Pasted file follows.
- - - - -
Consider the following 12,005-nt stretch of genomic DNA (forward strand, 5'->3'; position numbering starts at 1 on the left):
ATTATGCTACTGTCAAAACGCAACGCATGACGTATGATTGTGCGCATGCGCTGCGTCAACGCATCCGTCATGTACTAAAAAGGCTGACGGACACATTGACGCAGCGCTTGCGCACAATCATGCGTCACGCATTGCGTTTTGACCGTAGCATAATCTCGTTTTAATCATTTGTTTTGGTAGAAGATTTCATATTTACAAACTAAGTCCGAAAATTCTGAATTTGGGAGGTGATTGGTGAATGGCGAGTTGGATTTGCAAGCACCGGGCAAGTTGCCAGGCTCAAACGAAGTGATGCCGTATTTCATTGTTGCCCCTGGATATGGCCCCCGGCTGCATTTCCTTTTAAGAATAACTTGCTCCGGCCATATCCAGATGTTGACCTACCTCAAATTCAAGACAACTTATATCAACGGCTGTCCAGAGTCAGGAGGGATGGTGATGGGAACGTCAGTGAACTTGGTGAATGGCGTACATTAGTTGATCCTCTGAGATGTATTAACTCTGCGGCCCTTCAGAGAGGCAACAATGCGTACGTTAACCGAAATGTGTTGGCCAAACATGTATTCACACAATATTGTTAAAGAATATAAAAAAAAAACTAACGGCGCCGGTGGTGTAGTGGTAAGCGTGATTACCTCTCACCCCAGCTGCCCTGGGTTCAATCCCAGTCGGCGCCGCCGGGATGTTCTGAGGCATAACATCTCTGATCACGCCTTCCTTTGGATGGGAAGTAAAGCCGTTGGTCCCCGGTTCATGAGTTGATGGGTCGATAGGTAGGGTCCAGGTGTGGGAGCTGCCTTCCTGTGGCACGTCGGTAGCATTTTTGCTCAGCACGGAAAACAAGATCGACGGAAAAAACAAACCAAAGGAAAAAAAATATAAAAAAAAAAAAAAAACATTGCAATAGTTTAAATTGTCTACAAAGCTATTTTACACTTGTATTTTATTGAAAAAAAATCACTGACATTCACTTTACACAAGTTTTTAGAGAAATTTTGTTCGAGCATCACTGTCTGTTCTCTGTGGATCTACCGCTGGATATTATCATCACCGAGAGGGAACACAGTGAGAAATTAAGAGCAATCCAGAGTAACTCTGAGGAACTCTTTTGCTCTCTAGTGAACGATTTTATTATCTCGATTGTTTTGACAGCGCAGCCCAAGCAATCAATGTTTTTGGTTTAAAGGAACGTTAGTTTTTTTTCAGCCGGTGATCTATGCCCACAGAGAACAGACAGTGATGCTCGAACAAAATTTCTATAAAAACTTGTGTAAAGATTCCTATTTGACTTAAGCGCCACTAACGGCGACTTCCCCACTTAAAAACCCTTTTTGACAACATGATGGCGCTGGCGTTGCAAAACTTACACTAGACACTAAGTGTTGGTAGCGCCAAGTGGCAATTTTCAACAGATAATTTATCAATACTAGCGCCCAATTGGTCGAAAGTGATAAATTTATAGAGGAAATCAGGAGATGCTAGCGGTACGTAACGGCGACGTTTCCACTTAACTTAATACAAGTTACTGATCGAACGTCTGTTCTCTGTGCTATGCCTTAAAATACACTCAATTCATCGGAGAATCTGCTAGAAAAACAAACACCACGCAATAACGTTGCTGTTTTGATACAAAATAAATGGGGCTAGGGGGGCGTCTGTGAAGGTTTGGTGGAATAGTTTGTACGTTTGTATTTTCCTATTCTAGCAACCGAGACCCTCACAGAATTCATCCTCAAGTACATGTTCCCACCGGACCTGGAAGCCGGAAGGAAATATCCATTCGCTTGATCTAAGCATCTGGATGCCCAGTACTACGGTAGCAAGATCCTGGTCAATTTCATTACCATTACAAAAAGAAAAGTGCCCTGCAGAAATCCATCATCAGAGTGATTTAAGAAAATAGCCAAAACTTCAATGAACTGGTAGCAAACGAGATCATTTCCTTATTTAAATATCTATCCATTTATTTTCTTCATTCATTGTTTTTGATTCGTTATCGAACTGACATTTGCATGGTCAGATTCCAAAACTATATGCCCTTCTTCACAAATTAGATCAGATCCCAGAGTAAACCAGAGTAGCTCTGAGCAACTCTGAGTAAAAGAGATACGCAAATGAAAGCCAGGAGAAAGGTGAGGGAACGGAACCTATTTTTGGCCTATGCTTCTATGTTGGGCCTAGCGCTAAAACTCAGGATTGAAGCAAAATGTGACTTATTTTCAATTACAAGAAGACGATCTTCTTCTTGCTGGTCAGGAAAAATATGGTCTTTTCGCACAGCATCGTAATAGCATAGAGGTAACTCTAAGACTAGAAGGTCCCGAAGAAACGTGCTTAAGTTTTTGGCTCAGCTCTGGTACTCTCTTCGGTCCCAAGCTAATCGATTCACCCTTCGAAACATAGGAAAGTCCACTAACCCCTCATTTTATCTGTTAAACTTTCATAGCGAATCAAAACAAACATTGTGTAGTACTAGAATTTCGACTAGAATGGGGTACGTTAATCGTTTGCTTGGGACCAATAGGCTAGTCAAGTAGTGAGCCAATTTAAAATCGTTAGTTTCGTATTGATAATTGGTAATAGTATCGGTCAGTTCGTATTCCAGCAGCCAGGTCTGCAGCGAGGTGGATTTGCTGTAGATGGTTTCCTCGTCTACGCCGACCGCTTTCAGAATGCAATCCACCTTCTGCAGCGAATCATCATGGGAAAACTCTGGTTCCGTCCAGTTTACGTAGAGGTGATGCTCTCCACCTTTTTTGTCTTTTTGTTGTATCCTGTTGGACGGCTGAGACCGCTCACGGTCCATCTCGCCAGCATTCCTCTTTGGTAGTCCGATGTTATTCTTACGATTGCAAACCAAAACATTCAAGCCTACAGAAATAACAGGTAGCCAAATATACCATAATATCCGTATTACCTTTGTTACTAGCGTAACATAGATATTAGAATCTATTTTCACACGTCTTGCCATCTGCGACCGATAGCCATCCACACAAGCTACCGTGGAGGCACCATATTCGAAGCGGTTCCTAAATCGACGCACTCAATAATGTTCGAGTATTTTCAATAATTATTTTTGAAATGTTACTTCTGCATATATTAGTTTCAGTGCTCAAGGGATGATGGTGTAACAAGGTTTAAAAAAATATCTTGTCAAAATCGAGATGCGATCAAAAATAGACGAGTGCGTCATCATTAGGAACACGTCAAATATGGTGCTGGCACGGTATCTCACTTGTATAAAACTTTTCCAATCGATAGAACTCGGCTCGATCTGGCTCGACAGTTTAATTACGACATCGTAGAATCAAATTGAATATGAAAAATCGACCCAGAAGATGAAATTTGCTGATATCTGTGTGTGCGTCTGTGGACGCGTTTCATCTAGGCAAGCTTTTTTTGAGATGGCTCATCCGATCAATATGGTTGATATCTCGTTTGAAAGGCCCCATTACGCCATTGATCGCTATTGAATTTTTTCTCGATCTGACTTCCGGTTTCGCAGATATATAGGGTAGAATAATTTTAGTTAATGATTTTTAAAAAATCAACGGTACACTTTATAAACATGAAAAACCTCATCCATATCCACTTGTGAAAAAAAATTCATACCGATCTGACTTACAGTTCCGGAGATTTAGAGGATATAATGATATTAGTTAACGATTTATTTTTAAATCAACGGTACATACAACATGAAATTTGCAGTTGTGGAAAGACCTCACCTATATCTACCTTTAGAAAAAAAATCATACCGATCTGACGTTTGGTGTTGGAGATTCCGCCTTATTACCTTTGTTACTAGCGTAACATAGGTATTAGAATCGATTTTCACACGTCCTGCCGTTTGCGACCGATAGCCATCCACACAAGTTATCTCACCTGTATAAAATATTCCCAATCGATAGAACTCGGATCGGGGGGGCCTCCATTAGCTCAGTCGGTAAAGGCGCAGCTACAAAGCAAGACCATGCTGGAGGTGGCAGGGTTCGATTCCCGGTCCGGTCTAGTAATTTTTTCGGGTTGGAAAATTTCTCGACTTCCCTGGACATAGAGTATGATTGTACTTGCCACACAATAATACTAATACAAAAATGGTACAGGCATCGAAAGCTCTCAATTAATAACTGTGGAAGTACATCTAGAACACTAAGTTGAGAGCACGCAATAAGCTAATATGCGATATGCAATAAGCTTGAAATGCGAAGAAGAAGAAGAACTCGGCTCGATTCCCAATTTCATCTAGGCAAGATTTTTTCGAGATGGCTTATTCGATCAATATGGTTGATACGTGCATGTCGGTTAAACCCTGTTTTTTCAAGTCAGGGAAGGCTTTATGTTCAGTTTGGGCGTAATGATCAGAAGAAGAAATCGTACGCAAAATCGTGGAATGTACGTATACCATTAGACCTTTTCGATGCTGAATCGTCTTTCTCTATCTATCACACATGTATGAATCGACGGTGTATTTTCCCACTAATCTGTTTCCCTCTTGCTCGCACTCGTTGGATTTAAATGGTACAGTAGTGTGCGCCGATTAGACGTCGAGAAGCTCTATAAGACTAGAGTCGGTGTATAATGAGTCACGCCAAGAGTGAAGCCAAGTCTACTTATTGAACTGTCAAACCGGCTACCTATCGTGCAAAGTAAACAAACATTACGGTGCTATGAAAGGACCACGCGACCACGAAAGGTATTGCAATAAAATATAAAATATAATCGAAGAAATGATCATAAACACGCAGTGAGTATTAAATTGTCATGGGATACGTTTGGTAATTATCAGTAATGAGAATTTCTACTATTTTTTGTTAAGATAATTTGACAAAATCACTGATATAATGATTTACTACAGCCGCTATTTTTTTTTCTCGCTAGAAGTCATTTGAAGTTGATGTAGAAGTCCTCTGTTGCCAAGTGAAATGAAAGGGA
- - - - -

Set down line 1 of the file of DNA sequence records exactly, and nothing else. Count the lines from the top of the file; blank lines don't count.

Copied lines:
Consider the following 12,005-nt stretch of genomic DNA (forward strand, 5'->3'; position numbering starts at 1 on the left):